Word of mouth is what seems to be the driving force in the music industry today. I’ve even reviewed some music that a friend has passed on to me, simply because they think it is something that needs to be listened to (including Foster the People, Big Sean, and AWOLNATION, just to name a few). So I was pretty skeptical when one of my friends approached me with the Michigan quintet, La Dispute. I’ve always heard great things about this band, whether it be from friends or from fellow reviewers. However, I just never gave the band a time of day.
After listening to their latest release, Wildlife, I feel like an idiot for not jumping on the La Dispute bandwagon. Wildlife is a well mixed concoction of post-hardcore screams, punk afterthoughts, and poetic storytelling that makes it one of the most unique, raw, and musically sound releases to come out of 2011.
From top to bottom, Wildlife is an energetic, atmospheric album, consisting of some of the most imaginative/story driven lyrics that I have ever heard. Oddly enough, this isn’t a concept album, but what seems to be a small collection of stories that is backed by bombastic experimental riffs and beats. “Safer in the Forest / Love Song for Poor Michigan” is reminiscent to The Rolling Stones’ “Paint It Black;” a simple, dark, and rather quiet (for the album) rock song describing a loner finally leaving his cold, bitter town. “Edward Benz, 27 Times” is a schizophrenic’s tale of anguish, and “A Poem” and “A Broken Jar” are lyrical letters to someone who seems to be driving themselves into an raw, emotional despair. Each song on here feels like it could be used at a spoken word recital, but instead, is being backed by heavy and melodic background music (which, by itself, is also superb).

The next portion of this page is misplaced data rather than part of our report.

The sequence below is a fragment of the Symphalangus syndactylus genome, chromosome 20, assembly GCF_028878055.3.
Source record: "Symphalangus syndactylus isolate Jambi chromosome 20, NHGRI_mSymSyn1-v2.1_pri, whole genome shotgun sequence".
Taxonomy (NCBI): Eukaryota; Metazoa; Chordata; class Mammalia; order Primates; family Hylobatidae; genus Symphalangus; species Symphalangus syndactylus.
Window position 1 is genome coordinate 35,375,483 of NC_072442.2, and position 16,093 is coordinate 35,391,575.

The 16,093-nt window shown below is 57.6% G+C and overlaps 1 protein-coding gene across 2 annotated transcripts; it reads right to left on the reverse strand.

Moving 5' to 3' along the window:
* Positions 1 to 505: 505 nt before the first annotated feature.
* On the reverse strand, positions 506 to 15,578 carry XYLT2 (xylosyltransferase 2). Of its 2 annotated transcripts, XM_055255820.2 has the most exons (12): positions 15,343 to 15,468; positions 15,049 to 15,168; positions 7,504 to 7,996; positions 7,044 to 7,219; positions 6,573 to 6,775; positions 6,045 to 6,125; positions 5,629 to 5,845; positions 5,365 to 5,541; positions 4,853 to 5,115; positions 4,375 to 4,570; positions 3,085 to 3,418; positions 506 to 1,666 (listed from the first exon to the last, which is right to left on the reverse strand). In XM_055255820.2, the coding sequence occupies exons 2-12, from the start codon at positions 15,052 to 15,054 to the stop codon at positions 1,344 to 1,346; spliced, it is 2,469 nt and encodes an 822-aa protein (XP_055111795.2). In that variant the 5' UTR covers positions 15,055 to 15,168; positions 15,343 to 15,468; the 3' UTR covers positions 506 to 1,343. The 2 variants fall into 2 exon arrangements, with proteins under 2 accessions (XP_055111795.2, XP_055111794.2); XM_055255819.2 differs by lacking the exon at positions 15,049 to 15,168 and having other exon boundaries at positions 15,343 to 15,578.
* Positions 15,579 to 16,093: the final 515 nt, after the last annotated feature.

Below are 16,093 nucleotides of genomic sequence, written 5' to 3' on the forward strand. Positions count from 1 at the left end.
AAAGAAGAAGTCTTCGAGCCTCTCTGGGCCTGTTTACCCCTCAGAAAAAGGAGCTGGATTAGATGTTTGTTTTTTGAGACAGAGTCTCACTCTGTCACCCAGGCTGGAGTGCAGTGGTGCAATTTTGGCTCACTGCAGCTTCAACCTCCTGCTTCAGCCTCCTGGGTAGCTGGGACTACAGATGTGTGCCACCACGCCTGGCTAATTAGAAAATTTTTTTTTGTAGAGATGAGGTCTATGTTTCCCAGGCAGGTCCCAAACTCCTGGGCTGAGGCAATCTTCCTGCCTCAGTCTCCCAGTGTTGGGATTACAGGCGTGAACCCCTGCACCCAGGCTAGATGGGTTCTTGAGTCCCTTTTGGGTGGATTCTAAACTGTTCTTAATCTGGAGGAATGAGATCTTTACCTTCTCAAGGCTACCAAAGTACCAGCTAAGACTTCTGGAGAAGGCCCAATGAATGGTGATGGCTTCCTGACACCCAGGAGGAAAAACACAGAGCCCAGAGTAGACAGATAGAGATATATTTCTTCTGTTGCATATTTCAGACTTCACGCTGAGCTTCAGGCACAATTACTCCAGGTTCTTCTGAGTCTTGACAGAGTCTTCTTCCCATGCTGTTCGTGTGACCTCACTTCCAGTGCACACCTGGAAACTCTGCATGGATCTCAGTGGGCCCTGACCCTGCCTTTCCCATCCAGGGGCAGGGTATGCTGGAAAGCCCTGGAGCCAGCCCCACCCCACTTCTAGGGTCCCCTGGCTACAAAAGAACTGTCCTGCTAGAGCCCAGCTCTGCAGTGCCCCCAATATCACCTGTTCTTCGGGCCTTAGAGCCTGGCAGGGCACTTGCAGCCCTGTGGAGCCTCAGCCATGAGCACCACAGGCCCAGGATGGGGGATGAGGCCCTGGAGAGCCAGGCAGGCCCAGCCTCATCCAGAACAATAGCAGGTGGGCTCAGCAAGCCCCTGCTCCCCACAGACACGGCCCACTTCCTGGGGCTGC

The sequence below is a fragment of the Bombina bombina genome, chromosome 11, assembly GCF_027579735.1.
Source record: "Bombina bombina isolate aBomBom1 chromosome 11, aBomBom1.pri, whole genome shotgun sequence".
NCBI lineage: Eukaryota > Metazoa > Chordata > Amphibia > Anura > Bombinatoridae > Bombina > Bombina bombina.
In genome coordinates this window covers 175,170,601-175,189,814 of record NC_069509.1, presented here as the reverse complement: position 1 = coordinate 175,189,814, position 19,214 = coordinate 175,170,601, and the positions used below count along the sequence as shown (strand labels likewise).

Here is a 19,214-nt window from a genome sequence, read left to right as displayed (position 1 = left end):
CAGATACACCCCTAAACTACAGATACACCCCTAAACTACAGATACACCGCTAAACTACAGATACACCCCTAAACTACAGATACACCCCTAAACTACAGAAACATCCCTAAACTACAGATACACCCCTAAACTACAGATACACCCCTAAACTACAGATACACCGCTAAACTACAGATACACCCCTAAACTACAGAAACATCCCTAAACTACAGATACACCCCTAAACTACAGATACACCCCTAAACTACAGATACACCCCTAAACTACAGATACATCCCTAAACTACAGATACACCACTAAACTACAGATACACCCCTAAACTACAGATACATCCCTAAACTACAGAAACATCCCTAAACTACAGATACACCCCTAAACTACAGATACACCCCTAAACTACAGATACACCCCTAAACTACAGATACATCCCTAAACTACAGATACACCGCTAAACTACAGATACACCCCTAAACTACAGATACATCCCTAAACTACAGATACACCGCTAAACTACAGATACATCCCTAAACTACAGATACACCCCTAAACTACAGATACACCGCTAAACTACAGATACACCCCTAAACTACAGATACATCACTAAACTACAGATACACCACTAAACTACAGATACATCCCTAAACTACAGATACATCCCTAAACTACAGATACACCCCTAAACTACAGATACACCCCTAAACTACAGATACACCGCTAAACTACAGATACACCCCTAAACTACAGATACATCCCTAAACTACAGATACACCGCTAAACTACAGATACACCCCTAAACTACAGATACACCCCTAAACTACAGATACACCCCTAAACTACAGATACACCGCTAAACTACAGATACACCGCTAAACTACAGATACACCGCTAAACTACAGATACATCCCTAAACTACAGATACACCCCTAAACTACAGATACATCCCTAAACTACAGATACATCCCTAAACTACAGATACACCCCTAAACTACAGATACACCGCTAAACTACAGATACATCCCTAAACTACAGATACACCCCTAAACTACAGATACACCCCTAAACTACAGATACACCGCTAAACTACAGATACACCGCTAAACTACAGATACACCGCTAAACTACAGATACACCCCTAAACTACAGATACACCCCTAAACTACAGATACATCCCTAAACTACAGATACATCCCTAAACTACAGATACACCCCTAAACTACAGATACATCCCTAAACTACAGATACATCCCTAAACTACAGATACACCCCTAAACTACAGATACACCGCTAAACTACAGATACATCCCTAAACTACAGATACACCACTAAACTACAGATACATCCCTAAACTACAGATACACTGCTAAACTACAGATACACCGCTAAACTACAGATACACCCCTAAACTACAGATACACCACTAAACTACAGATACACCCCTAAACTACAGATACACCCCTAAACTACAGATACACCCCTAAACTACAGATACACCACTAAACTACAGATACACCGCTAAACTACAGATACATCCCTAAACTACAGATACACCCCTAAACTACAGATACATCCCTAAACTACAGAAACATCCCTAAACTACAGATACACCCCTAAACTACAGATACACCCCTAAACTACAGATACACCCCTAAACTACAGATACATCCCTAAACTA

The make-it-or-break-it part of the album relies solely on the singer. If you hate screaming types of music (for example, The Devil Wears Prada), but loves it when they get into their clear choruses, then this might be the perfect middle ground. Singer Jordan Dreyer’s singing style is mostly an angst-filled scowl; giving out raw intensity, but coming across to the listener as clear as any radio-friendly rock band. But what makes Jordan Dreyer a great singer for La Dispute are the lyrics that he puts into each song.
Case in point; “King Park.” The song is an almost seven minute story of a drive-by gone array, killing an innocent kid. The story leads the killer into his hotel room, surrounded by police, as he asks the men outside of his door “And if I turn it on me, if I even it out/Can I still get in, or will They send me to Hell/ Can I still get into Heaven if I killed myself?” That is just a small example of the poetry coming out of these songs, mixing them with incredible musical crescendos to produce almost cinematic images in the heads of the listeners.
The energy, the emotions, and the almost poetic storytelling of Wildlife makes it, at least for me, one of the best records of the year. Like I stated before, this album isn’t for everyone, mainly due to Jordan Dreyer’s intense, dark, and shouting vocal work. But if you can handle what Dreyer’s bringing to the LP, you will find yourself imagining every picture that he is screaming, creating an unforgettable musical experience. From top to bottom, this is one of the best rock albums of the year. Now, will you excuse me, I have to go listen to it again.
Final Grade: A
Go Download: The entire album, or “King Park” as a single